The rope is the same every time, and I cut this rope with the belly of the knife every time, a portion of about 1.5 inches of the total cutting edge. That these constants have resulted in a list that roughly, but not exactly, mirrors existing data from other sources, such as the CATRA card testing, or data from other youtubers and testers is heartening. All my tests can be watched in full on my channel, and I would absolutely always welcome someone buying the exact same rope and worksharp and replicating these tests.

In the end, I have basically formed a list of five components. Filling the bottom echelons are steels which are unsurprisingly easy to dull. Nameless steels, Gerber's mystery steel, Victorinox steel (which is not ‘bad’ by any sense - just brief at retaining a razors edge despite its other excellent attributes). Then we have the non- powdered steels. The classics from AUS8 through VG10 and D2 that we have been using for fifty years and have various levels of mastery from different producers and treaters. Then we have the standard powder steels, S30V through to CTS XHP. Steels that have great general attributes - their school report cards wouldn’t see anything lower than a C on any class.

Then we have the steels with exceptional edge retention, that begin to really put that crowd pleasing broadness of their more traditional PM cousins aside and push for absolute edge retention at the cost of all else. The fact that the Maxamet Manix 2 comes with a large packet of desiccant speaks volumes about what they have to ‘give up’ in exchange for the bonkers retention inside.

I am commonly confronted or challenged by people who thought one steel should be above or below another, in terms of a couple of places on the list. I generally tell them they may be right, as long as they aren’t intent on moving it down or up an entire class. The undetected bungles and micro-variables mean these numbers aren’t law, as I will now go into as part of point two.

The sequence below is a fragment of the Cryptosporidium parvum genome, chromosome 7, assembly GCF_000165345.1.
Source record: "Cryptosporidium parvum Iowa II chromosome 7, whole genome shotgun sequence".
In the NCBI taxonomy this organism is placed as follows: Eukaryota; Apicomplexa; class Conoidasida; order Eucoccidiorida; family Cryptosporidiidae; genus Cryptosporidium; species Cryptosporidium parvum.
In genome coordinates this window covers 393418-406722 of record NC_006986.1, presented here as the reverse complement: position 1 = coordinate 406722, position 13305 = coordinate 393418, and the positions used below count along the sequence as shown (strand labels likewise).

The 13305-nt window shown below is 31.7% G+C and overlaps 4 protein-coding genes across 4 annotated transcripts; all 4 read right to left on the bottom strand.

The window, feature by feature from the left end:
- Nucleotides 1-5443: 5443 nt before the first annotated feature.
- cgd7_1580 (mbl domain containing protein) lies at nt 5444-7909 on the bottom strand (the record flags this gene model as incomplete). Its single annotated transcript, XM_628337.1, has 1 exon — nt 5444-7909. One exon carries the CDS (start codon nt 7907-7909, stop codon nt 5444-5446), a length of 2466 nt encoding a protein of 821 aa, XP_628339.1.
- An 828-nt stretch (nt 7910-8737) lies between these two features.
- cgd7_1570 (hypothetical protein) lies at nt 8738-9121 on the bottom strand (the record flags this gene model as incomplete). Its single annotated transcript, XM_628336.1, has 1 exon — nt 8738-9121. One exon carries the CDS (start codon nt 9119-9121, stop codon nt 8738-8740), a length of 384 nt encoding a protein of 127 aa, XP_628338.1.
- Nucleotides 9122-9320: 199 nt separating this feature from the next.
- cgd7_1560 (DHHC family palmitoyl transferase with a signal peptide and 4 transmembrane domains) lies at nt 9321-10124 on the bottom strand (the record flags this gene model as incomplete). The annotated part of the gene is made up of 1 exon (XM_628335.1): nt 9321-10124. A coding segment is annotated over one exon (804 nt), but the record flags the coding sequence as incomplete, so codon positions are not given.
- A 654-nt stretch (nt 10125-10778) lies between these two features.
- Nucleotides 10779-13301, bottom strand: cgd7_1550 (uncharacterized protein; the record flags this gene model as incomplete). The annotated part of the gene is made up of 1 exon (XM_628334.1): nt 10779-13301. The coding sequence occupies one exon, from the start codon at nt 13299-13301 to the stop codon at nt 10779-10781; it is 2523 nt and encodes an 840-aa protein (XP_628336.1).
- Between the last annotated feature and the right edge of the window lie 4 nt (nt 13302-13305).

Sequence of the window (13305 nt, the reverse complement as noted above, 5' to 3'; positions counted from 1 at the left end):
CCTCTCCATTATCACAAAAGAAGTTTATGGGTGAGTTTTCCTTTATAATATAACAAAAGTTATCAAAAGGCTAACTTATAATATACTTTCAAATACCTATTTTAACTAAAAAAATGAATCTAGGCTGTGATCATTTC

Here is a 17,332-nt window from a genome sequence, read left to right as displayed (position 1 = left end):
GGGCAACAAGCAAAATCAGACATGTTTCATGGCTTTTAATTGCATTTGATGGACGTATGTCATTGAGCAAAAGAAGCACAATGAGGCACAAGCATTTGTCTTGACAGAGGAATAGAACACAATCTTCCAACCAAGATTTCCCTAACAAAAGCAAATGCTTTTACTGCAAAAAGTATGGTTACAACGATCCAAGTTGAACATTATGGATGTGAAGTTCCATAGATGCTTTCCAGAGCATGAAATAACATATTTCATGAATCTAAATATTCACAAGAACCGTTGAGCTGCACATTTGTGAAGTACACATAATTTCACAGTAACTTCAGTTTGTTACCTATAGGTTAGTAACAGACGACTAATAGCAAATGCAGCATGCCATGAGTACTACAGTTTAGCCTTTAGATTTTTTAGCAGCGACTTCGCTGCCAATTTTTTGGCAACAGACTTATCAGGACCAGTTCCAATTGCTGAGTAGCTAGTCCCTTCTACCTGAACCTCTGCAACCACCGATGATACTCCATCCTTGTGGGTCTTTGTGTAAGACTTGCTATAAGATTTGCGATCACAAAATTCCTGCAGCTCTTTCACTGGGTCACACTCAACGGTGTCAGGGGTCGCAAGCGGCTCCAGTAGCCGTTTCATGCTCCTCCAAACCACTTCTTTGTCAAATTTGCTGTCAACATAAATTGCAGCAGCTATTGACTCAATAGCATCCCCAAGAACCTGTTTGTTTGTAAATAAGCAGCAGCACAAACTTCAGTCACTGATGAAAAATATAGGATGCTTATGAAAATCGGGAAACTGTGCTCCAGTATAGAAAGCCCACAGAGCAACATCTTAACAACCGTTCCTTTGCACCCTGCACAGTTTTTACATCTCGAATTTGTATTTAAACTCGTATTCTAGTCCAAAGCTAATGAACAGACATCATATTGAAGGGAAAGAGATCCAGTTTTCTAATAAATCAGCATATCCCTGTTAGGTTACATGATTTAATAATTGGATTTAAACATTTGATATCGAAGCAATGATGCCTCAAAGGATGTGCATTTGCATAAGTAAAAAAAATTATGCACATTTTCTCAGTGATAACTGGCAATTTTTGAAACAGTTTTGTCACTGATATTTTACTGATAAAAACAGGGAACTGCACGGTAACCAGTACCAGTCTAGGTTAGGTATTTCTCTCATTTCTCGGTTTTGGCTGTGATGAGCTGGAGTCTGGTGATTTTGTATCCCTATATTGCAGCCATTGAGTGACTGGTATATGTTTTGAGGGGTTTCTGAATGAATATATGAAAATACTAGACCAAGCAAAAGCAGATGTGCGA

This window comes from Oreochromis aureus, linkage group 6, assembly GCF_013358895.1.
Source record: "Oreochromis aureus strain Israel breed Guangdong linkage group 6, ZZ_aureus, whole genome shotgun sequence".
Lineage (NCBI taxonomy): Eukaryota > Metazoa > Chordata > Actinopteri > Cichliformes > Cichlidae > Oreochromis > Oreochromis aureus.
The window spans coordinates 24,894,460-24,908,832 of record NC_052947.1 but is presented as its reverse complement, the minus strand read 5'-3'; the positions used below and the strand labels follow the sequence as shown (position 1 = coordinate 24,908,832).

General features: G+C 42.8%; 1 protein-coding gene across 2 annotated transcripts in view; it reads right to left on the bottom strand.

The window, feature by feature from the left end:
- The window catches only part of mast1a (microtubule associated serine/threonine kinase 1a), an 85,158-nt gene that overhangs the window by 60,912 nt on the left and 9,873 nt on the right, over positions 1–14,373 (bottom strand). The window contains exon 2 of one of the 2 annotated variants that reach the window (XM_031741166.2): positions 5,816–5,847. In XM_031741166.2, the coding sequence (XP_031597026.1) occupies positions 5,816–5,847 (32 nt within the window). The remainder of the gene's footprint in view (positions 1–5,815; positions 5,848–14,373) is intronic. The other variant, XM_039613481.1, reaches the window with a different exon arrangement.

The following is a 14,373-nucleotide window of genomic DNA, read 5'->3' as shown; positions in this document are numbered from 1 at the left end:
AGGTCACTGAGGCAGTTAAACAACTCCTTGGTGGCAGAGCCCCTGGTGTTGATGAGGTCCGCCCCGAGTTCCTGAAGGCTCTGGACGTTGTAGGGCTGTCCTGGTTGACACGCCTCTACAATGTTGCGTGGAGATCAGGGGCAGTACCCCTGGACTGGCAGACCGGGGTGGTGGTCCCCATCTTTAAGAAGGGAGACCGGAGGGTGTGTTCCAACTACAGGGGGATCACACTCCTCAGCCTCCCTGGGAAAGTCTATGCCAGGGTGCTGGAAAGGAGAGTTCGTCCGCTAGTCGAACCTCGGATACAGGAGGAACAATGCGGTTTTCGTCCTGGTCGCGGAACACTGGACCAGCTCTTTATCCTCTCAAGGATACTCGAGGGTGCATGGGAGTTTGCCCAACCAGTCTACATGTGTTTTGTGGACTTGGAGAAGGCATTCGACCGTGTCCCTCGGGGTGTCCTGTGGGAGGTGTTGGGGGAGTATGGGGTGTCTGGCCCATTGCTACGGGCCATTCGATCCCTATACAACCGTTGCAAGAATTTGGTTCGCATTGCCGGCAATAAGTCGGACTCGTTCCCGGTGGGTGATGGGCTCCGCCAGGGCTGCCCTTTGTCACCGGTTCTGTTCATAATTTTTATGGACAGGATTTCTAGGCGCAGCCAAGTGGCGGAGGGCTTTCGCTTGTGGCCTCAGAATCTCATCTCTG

Point Two, The Shakier Ground

I can’t test by Rockwell. There isn’t a central Rockwell number all steels can be brought to that I am aware of. MAYBE 59, but if you can convince Hitachi to give the guidance on how to get ZDP there, and then Spyderco to make a knife of it, then sure I’ll test it out. Let alone many companies don’t share (or know) exact numbers. How many times do you see 57-59 on a fixed blade or 60-62 on a folder? RPG Luck stat in effect right there, shoving around my data’s chance of a critical hit or miss.

There are a multitude of other butterfly effect stuff going on due to both micro- geometry, particle physics, chemistry and my own humanity that I will never attempt to hide. I will never tell somebody that my list is rock solid. I am always happy to retest steels I feel fell victim in a harsh way to the luck stat. Even now I look sideways at my HAP40 and M4 tests. They ‘feel’ a little low. Maybe they’re not and the hype is too high? I’ll be happier once I’ve tested each another two times at least.

One thing my testing can do is validate broader theories or beliefs, or take steps towards deflating them. Paul Bos truly can bring 420HC up to a level nearing or equaling some VG10. Zero Tolerance MAY adopt a lower level of edge retention, perhaps in the quest for robustness or toughness of their edges. Two ZT knives from authorized sellers performed at a lower level than S35VN from Reeve and Kizer, despite me doing multiple tests on each, thinning out the secondary bevels to put the idea of thickness hobbling the cutting performance to bed. This upset people a bit, but I’m not sure if they understood that: 1) I pull these knives from my own collection and most certainly want them to succeed. I have no horses in the race, I want every knife to cut its longest, as it is (generally) my knife; 2) I may have bought a soft pair of knives by sheer chance; or 3) They are softer for a reason, such as the aforementioned toughness in line with the ‘hard use’ marketing generally associated with the brand. I did have a mix of people in the comments of that video both confirming or vehemently denying the experience. The anecdotal evidence was split in that case. Further testing by me and others is certainly warranted before I would draw a conclusion on a whole companys' steel stock in the negative.

Conclusions and What To Do Now

A positive thing my testing has done for me is, when combined with data and knowledge of other attributes, pointed out some steels in which real magic seems to be happening when all factors are combined. I’ll go into some favourites now:

CTSXHP - What I know about this steel from my testing is that on a convex edge it cuts longer than S30V and S35VN by a decent margin. Decent enough to be fairly immune from any luck stat mischief. I also know it sells for a great price in the production world. That information is available and clear. What I also suspect strongly about XHP is that it has a good level of stain resistance and is not particularly hard to sharpen. It is a very complete steel for a folding knife.